back to article PayPal 'n' Google's FIDO drops 'simpler, stronger' secure login spec

The FIDO (Fast IDentity Online) Alliance has marked its first anniversary with the publication of specifications for technology it hopes will simplify authentication and reduce password headaches. FIDO, which is backed by industry heavyweights such as PayPal, Google and Mastercard, is working hard to address the problems that …

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One fundamental flaw...

When I use username+pw (ideally with 2 factor) then this says that the authorised user of the account (whoever DodgyDavidCameron27 is) is requesting access. It says nothing about who the authorised user actually is. Once you start getting into fingerprints, retina scans etc it becomes a matter of saying that Mr Anthony Hancock of 23 Railway Cuttings East Cheam, NI number AB 123456A, DOB 12/5/1924, member of the Royal Marine Commando Club etc is asking for access to the account. Bye-bye anonymity.

The plan must have been dreamed up by NSAGCHQ...

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Re: One fundamental flaw...

Very good point, Mr Hancock :)

The only 2nd factor I'd be happy with would be a USB device, provided it was possible to buy one without registering my identity.

I would also hope that the device is not easily clonable, otherwise I wouldn't use it on any machine that I don't control.

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Anonymous Coward

Re: One fundamental flaw...

The only reason I'm against any of these retinal / finger print scanners is because they probably won't work for me.

Work in a factory bit where my fingertips regularly get scratched up / cut on bits of metal etc. And I have nystagmus so retinal scans definitely don't work.

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Stop

Re: One fundamental flaw... really?

OK, this is just something said in the article and I cannot verify it myself but:

"The fingerprint or voice print never leaves device. We're not building big database of secrets."

Does that make you feel less troubled?

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Anonymous Coward

The thing that's wrong with passwords

Is the user who's making it up. Never had an issue with 1 factor password auth, maybe because I have 15 char minimum passwords and don't spread my personal info all over anti-social media sites.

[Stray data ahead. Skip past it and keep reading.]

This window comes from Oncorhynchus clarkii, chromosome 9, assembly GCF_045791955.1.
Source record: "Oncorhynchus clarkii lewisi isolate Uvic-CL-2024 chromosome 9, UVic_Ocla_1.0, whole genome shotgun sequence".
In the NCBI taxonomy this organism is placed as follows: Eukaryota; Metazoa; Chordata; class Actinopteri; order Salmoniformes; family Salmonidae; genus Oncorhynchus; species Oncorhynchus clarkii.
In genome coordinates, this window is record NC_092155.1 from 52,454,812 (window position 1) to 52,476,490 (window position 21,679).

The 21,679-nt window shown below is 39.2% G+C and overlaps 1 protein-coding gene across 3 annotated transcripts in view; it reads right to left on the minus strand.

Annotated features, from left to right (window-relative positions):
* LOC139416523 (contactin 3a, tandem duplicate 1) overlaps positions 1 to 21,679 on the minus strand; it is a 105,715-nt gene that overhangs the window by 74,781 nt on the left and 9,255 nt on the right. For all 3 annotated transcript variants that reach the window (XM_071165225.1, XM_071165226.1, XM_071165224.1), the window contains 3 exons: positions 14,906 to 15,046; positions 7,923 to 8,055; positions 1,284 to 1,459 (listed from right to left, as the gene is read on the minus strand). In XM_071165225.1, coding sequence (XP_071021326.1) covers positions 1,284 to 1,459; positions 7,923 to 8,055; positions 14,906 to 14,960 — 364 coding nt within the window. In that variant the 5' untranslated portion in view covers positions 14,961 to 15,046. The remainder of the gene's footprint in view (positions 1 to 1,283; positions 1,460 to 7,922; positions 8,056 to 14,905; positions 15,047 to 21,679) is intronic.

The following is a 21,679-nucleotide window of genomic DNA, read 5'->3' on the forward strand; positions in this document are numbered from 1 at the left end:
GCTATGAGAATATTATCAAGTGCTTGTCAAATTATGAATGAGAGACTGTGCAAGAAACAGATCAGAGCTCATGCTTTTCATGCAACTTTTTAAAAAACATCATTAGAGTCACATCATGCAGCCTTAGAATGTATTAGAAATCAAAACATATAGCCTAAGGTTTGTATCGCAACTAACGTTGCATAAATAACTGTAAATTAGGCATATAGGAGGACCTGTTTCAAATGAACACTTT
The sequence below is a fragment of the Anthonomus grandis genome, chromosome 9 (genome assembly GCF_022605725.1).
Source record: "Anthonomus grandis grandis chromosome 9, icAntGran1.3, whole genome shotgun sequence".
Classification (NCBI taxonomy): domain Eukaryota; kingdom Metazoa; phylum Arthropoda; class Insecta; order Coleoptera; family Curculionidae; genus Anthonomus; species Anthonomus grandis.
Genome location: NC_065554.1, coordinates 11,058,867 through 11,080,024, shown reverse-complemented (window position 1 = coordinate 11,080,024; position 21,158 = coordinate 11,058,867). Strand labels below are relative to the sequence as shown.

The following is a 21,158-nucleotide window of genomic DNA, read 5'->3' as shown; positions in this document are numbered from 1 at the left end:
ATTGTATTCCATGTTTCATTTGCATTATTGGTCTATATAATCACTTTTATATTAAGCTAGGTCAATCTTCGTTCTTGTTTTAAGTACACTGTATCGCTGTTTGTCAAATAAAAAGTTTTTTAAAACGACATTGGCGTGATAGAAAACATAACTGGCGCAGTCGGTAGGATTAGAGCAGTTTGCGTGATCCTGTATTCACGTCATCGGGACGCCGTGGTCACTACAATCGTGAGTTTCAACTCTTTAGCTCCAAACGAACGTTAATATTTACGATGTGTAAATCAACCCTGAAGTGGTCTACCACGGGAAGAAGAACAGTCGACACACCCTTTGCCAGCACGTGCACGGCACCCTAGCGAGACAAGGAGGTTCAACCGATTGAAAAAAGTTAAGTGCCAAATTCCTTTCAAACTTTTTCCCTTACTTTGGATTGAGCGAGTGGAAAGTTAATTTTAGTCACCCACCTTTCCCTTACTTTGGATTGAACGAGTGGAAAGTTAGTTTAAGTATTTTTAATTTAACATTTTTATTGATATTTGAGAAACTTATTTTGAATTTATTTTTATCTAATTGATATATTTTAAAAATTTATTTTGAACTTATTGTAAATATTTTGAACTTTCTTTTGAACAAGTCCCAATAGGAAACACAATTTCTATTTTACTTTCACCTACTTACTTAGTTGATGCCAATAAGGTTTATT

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Holmes

Re: The thing that's wrong with passwords

Smug much?

99% of people (and I'd guess 80% of El Reg readers) favour short, easily remembered passwords because speed and usability trumps online security in their minds, every time. Ok, they might get ripped off, but their perception of that risk means it going to keep happening whether you or anyone else likes it or not. And when they get ripped off, YOU pay, despite your 15-character passwords, through higher insurance costs, or bank charges, or interest rates, or access to credit, or the price of goods.

So you're actually right in one respect: the thing that's wrong with passwords is the people who use them. But a heightened awareness and use of security in a tiny minority is never going to fix that; FIDO just might.

But you're still a smug git.

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Happy

Re: The thing that's wrong with passwords

"80% of El Reg readers" posted 3 hours ago and no downvotes! So all the *bois think you mean everyone else. ROFL

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Devil

Fail Fail

Rely on a shared 3rd party authentication failure, I mean service.

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To paraphrase Blackadder

"there are two tiny problems with that theory..."

The two major misconceptions here are:

[1] that the problem is primarily "weak passwords". Yes, the passwords exposed by major offline cracking attacks are generally weak, but before offline cracking can be carried out the authentication server has to be breached so the password database can be stolen. That is the real root problem we have to solve, and it remains regardless of the authentication mechanism in use. There must always be, somewhere, a record of legitimate credentials in some form or other to compare authentication attempts with. It may be made more difficult to abuse it, but the threat cannot be eliminated.

[2] that biometrics should be used for authentication. Biometrics are validly used for identification, as the identity of a supplicant is not expected to change. But using a biometric for authentication (i.e. validating that the supplicant has presented their legitimate identity) is fundamentally flawed. The reason is simple - how do you change the credential when it gets compromised? Eye and fingerprint replacements are still the stuff of Hollywood, and will remain so.

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